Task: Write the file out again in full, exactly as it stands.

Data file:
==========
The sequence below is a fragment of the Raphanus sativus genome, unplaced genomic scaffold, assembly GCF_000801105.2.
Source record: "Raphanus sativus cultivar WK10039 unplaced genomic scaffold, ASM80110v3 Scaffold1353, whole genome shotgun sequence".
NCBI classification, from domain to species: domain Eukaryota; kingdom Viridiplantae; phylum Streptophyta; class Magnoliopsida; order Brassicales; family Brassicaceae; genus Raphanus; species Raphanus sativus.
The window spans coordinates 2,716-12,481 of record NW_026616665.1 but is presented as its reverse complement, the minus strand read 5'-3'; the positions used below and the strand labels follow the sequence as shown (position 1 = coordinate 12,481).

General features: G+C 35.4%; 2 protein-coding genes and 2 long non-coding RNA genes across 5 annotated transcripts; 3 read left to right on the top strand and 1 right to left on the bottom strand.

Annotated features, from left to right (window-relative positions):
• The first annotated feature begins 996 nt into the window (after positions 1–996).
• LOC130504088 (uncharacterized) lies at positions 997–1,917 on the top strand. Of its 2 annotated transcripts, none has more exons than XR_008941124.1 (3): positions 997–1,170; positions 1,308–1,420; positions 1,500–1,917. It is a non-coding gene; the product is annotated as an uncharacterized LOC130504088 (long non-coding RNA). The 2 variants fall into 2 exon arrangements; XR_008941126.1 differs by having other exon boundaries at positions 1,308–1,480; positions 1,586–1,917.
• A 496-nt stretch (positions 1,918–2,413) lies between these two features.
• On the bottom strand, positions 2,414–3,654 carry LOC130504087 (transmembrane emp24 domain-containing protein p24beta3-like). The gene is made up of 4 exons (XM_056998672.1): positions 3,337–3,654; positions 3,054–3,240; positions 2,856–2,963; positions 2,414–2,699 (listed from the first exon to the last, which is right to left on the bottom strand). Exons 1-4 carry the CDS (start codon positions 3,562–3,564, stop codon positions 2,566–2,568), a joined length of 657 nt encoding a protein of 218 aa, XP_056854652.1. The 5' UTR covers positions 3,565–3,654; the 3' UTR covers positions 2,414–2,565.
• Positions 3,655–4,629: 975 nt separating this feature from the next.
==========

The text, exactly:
The sequence below is a fragment of the Raphanus sativus genome, unplaced genomic scaffold, assembly GCF_000801105.2.
Source record: "Raphanus sativus cultivar WK10039 unplaced genomic scaffold, ASM80110v3 Scaffold1353, whole genome shotgun sequence".
NCBI classification, from domain to species: domain Eukaryota; kingdom Viridiplantae; phylum Streptophyta; class Magnoliopsida; order Brassicales; family Brassicaceae; genus Raphanus; species Raphanus sativus.
The window spans coordinates 2,716-12,481 of record NW_026616665.1 but is presented as its reverse complement, the minus strand read 5'-3'; the positions used below and the strand labels follow the sequence as shown (position 1 = coordinate 12,481).

General features: G+C 35.4%; 2 protein-coding genes and 2 long non-coding RNA genes across 5 annotated transcripts; 3 read left to right on the top strand and 1 right to left on the bottom strand.

Annotated features, from left to right (window-relative positions):
• The first annotated feature begins 996 nt into the window (after positions 1–996).
• LOC130504088 (uncharacterized) lies at positions 997–1,917 on the top strand. Of its 2 annotated transcripts, none has more exons than XR_008941124.1 (3): positions 997–1,170; positions 1,308–1,420; positions 1,500–1,917. It is a non-coding gene; the product is annotated as an uncharacterized LOC130504088 (long non-coding RNA). The 2 variants fall into 2 exon arrangements; XR_008941126.1 differs by having other exon boundaries at positions 1,308–1,480; positions 1,586–1,917.
• A 496-nt stretch (positions 1,918–2,413) lies between these two features.
• On the bottom strand, positions 2,414–3,654 carry LOC130504087 (transmembrane emp24 domain-containing protein p24beta3-like). The gene is made up of 4 exons (XM_056998672.1): positions 3,337–3,654; positions 3,054–3,240; positions 2,856–2,963; positions 2,414–2,699 (listed from the first exon to the last, which is right to left on the bottom strand). Exons 1-4 carry the CDS (start codon positions 3,562–3,564, stop codon positions 2,566–2,568), a joined length of 657 nt encoding a protein of 218 aa, XP_056854652.1. The 5' UTR covers positions 3,565–3,654; the 3' UTR covers positions 2,414–2,565.
• Positions 3,655–4,629: 975 nt separating this feature from the next.